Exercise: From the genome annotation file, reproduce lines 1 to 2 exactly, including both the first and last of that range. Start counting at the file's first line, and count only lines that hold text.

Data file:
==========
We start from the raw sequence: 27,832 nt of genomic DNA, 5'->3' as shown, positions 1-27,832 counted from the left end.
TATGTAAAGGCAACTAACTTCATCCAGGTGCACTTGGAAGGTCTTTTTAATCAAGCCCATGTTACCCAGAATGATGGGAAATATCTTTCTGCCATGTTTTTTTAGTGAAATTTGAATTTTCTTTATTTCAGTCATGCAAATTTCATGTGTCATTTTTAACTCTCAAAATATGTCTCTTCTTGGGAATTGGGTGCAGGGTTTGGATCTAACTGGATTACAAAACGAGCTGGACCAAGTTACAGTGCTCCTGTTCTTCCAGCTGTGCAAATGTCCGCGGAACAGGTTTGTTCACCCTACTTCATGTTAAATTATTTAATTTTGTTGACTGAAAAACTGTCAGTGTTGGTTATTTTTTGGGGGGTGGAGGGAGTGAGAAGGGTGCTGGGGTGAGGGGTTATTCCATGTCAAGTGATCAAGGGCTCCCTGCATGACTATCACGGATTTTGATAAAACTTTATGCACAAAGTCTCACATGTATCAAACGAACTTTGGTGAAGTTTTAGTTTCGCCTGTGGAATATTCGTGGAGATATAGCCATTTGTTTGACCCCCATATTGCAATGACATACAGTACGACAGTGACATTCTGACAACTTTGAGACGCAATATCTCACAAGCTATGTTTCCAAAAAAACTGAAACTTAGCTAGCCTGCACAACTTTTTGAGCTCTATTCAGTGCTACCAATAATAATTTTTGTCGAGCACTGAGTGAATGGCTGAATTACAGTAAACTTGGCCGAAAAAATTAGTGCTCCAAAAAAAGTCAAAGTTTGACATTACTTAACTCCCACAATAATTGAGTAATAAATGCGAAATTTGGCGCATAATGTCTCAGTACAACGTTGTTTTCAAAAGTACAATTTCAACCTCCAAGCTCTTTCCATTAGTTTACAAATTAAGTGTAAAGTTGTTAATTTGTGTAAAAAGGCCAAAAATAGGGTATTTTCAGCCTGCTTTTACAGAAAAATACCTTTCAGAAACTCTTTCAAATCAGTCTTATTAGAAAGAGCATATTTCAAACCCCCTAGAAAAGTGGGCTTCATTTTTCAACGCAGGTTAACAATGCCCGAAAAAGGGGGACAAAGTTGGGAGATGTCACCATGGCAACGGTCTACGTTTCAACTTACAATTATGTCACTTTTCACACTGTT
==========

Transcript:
We start from the raw sequence: 27,832 nt of genomic DNA, 5'->3' as shown, positions 1-27,832 counted from the left end.
TATGTAAAGGCAACTAACTTCATCCAGGTGCACTTGGAAGGTCTTTTTAATCAAGCCCATGTTACCCAGAATGATGGGAAATATCTTTCTGCCATGTTTTTTTAGTGAAATTTGAATTTTCTTTATTTCAGTCATGCAAATTTCATGTGTCATTTTTAACTCTCAAAATATGTCTCTTCTTGGGAATTGGGTGCAGGGTTTGGATCTAACTGGATTACAAAACGAGCTGGACCAAGTTACAGTGCTCCTGTTCTTCCAGCTGTGCAAATGTCCGCGGAACAGGTTTGTTCACCCTACTTCATGTTAAATTATTTAATTTTGTTGACTGAAAAACTGTCAGTGTTGGTTATTTTTTGGGGGGTGGAGGGAGTGAGAAGGGTGCTGGGGTGAGGGGTTATTCCATGTCAAGTGATCAAGGGCTCCCTGCATGACTATCACGGATTTTGATAAAACTTTATGCACAAAGTCTCACATGTATCAAACGAACTTTGGTGAAGTTTTAGTTTCGCCTGTGGAATATTCGTGGAGATATAGCCATTTGTTTGACCCCCATATTGCAATGACATACAGTACGACAGTGACATTCTGACAACTTTGAGACGCAATATCTCACAAGCTATGTTTCCAAAAAAACTGAAACTTAGCTAGCCTGCACAACTTTTTGAGCTCTATTCAGTGCTACCAATAATAATTTTTGTCGAGCACTGAGTGAATGGCTGAATTACAGTAAACTTGGCCGAAAAAATTAGTGCTCCAAAAAAAGTCAAAGTTTGACATTACTTAACTCCCACAATAATTGAGTAATAAATGCGAAATTTGGCGCATAATGTCTCAGTACAACGTTGTTTTCAAAAGTACAATTTCAACCTCCAAGCTCTTTCCATTAGTTTACAAATTAAGTGTAAAGTTGTTAATTTGTGTAAAAAGGCCAAAAATAGGGTATTTTCAGCCTGCTTTTACAGAAAAATACCTTTCAGAAACTCTTTCAAATCAGTCTTATTAGAAAGAGCATATTTCAAACCCCCTAGAAAAGTGGGCTTCATTTTTCAACGCAGGTTAACAATGCCCGAAAAAGGGGGACAAAGTTGGGAGATGTCACCATGGCAACGGTCTACGTTTCAACTTACAATTATGTCACTTTTCACACTGTT